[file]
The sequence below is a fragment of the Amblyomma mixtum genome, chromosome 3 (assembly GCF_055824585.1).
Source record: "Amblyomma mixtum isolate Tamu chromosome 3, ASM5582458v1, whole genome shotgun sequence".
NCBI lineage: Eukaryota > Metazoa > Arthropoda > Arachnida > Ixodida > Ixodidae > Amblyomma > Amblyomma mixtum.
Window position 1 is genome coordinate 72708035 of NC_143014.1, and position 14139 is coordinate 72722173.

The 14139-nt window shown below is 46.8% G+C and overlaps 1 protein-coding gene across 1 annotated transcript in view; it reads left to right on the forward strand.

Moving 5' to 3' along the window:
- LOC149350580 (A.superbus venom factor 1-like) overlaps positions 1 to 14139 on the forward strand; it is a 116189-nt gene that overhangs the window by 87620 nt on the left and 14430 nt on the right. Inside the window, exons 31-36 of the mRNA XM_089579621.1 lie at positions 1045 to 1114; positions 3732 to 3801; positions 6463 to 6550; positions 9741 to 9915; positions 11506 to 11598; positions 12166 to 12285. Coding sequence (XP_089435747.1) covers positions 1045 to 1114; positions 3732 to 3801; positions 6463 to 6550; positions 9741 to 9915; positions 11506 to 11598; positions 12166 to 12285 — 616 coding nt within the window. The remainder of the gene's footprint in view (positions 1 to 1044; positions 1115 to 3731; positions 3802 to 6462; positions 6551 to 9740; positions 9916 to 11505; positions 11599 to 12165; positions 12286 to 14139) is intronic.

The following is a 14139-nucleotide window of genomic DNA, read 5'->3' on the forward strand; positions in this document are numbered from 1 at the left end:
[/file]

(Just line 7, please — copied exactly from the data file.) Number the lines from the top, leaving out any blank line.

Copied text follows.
- LOC149350580 (A.superbus venom factor 1-like) overlaps positions 1 to 14139 on the forward strand; it is a 116189-nt gene that overhangs the window by 87620 nt on the left and 14430 nt on the right. Inside the window, exons 31-36 of the mRNA XM_089579621.1 lie at positions 1045 to 1114; positions 3732 to 3801; positions 6463 to 6550; positions 9741 to 9915; positions 11506 to 11598; positions 12166 to 12285. Coding sequence (XP_089435747.1) covers positions 1045 to 1114; positions 3732 to 3801; positions 6463 to 6550; positions 9741 to 9915; positions 11506 to 11598; positions 12166 to 12285 — 616 coding nt within the window. The remainder of the gene's footprint in view (positions 1 to 1044; positions 1115 to 3731; positions 3802 to 6462; positions 6551 to 9740; positions 9916 to 11505; positions 11599 to 12165; positions 12286 to 14139) is intronic.